If I get the time I'll try and read more.

We've seen it all before (and that's half the problem) but you made it fresh and dangerous with the inclusion of the other faction and the escalating tension and unpredictability.




Revision History (1 edits)
LC  -  December 5th, 2020, 2:00am
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Heretic
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Thank you Pia and Michael!

Dave -- yeah, agreed. I'm still working on this and whether it's viable. This is supposed to be a cheeky joke running throughout: character ethnicity is only mentioned when relevant, but with Black as the default assumption, in a mirror image of the "default Caucasian" tendency in screenwriting. It definitely gets in the way of the read, no arguments there. Thank you!

Libby -- thank you for the in-depth thoughts so far! Very pleased to hear that it feels fresh in some way. That's my main goal with this as I typically just avoid these subgenres where everyone more or less knows how every beat is going to go...


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eldave1
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Quoted from Heretic
Thank you Pia and Michael!

Dave -- yeah, agreed. I'm still working on this and whether it's viable. This is supposed to be a cheeky joke running throughout: character ethnicity is only mentioned when relevant, but with Black as the default assumption, in a mirror image of the "default Caucasian" tendency in screenwriting. It definitely gets in the way of the read, no arguments there. Thank you!

Libby -- thank you for the in-depth thoughts so far! Very pleased to hear that it feels fresh in some way. That's my main goal with this as I typically just avoid these subgenres where everyone more or less knows how every beat is going to go...


My pleasure. Best of luck with this


My Scripts can all be seen here:

http://dlambertson.wix.com/scripts
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Grandma Bear
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Just letting you know I'm halfway through.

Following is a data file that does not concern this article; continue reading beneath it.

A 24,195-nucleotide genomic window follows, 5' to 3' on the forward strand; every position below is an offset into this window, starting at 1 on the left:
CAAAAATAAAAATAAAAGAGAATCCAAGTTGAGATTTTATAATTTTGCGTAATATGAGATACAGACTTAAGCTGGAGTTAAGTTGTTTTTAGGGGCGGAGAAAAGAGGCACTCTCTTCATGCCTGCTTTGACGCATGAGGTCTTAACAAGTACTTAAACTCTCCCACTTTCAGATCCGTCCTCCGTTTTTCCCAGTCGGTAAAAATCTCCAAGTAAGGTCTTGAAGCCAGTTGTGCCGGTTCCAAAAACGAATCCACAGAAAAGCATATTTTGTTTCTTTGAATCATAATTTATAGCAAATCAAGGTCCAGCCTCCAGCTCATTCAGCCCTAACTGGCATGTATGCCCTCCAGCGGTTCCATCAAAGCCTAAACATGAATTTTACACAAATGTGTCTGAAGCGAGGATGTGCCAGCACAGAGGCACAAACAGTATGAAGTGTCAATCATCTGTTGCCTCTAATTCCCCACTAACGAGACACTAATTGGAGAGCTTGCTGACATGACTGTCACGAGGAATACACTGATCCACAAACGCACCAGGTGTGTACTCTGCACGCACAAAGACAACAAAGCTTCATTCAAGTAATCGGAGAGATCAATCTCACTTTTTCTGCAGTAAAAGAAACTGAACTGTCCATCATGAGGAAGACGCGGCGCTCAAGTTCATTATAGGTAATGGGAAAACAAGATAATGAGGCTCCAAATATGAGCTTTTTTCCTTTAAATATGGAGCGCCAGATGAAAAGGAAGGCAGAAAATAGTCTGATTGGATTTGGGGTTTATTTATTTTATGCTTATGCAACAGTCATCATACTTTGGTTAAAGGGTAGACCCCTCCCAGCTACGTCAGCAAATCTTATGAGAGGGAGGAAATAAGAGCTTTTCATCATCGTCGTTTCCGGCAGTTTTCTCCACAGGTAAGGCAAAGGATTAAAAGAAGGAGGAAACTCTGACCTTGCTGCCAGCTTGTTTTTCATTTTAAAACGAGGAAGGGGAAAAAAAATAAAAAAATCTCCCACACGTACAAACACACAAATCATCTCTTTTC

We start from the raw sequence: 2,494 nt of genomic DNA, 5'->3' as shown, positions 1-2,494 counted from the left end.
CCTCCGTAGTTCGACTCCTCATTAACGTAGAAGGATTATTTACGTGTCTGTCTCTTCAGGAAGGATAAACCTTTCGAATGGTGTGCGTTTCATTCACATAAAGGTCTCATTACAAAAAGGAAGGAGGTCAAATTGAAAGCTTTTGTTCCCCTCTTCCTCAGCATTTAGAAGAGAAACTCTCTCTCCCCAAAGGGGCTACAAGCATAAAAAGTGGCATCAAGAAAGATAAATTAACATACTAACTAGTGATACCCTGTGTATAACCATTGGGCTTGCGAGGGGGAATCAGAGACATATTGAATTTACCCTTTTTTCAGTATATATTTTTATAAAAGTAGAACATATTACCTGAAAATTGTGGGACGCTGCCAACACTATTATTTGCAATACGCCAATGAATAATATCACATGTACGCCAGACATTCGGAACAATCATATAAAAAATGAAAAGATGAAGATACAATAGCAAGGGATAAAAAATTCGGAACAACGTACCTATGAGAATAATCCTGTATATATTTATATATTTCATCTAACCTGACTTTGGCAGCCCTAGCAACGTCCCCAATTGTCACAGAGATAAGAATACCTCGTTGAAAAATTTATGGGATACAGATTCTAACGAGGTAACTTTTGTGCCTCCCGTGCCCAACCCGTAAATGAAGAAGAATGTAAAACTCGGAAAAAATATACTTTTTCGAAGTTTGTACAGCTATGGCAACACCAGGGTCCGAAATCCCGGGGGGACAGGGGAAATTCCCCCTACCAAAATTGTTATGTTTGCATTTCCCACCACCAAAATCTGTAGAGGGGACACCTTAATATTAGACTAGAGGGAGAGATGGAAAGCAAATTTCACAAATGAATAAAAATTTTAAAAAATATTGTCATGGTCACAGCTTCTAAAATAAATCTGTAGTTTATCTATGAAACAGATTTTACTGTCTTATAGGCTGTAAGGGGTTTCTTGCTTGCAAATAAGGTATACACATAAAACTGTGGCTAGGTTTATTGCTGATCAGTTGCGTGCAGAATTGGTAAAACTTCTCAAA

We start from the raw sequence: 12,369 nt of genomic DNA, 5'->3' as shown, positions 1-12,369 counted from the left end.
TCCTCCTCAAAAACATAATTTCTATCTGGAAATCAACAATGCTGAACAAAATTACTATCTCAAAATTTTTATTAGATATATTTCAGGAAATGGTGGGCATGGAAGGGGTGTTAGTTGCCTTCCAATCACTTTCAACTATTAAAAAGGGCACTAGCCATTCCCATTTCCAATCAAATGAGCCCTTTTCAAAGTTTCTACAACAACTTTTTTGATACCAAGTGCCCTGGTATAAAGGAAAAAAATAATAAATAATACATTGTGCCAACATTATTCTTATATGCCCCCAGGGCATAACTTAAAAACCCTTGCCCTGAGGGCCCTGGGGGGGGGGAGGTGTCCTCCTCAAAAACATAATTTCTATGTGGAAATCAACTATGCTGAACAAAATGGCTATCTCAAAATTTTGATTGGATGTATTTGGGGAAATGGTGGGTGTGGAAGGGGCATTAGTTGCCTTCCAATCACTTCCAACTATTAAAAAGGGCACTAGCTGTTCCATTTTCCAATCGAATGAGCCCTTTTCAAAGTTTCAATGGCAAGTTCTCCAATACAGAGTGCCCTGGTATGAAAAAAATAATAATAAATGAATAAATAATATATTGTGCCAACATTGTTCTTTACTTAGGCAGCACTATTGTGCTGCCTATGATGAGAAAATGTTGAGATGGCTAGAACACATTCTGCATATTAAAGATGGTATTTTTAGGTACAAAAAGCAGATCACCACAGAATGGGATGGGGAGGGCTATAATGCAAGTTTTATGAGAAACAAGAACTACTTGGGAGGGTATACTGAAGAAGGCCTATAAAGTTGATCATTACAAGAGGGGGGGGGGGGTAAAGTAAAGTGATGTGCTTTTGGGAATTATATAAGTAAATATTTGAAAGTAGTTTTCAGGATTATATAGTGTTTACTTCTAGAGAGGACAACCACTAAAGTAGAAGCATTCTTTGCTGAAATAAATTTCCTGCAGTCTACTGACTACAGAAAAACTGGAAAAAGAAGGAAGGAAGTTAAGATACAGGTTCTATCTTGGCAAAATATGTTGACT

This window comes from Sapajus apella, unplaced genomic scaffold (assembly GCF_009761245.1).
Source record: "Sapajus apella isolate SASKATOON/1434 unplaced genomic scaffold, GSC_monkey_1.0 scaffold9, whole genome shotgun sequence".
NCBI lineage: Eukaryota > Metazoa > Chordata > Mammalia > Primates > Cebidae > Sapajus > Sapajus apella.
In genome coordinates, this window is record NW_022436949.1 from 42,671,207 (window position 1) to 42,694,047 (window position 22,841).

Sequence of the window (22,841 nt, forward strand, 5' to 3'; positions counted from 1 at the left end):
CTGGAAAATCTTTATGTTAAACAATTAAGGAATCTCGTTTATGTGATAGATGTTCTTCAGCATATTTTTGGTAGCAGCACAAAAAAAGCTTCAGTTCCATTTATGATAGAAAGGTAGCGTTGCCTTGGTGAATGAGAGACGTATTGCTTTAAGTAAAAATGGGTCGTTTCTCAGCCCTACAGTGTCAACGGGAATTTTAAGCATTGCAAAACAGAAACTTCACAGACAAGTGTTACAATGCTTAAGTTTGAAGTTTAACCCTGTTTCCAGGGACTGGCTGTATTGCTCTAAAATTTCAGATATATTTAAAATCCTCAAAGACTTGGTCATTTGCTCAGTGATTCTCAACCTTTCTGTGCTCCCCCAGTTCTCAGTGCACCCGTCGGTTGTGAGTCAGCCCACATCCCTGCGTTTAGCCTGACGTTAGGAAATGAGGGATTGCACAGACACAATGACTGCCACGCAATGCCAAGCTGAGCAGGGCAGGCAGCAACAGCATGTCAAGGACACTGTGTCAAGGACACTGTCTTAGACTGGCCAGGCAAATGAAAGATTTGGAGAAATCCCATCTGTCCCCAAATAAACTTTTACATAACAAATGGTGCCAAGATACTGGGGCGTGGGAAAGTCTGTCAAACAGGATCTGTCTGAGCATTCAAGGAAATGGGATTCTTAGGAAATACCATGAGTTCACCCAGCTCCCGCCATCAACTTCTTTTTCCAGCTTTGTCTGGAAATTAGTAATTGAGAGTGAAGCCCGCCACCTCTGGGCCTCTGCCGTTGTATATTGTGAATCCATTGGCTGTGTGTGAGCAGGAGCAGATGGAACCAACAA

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Grandma Bear
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Hi Chris! Been years and years since I read something of yours, I think.

I think you did really well with this. Thought provoking, but argued well from all angles and not sounding preachy or with an agenda.

The story works well, except for one thing, and it’s a big one, IMHO. That issue to me is Jeremiah himself. I think you can easily fix this though, if you decide to do so. My big issue here was mainly his actions. It’s not hard to empathize with a man who just lost his son and his wife within the span of a day or so. Then, what’s the issue? He didn’t come across as really grieving. He seemed pretty cold/cool for someone who’ve just gone through such a traumatic events. I failed to connect with him. Things didn’t improve on that front when he started to kill. You mention Death Wish, I haven’t seen that one in many years, but I know I felt for Charles Bronson. Don’t remember the difference between him and Jeremiah, but I know it worked in DW. I felt that Jeremiah went out of his way to put himself in situations where he would have, in his mind, a justified reason to kill these people, but because it felt he went out of his way, it was more like premeditated rather than preemptive. Hope I’m using the right words here!!!

Anyway, good story, provocative and thoughtful, just needs a bit of tweaking regarding Jeremiah, IMO.

The following are just thoughts while I read. Good Luck with this one.  

By page 2, I got confused at the many introductions. I’m sure on film it’s easy to tell people apart, but reading is a little harder.

Finished the first ten pages and my thoughts are that there are still a LOT of introductions. It seems to me that the three Neo-Nazis are going to play at least some sort of part in this story, so it would be helpful if they had names rather than just a number. Maybe some description too. As far as the story goes, it seems like classic young people in love and want to get married, while their families sort of disapprove. If not right out, but maybe deep down. Then there are those Nazis. Ugh. I honestly thought they were long gone, but they’ve made a reappearance even in Sweden. Who would’ve thought.

In short, so far so good.  

Page 12.    Magazine instead of clip, maybe…

Page 13.    Things sure changed in a heartbeat here. Not so sure I buy Barry’s reaction, but we’ll see how you’ll handle that.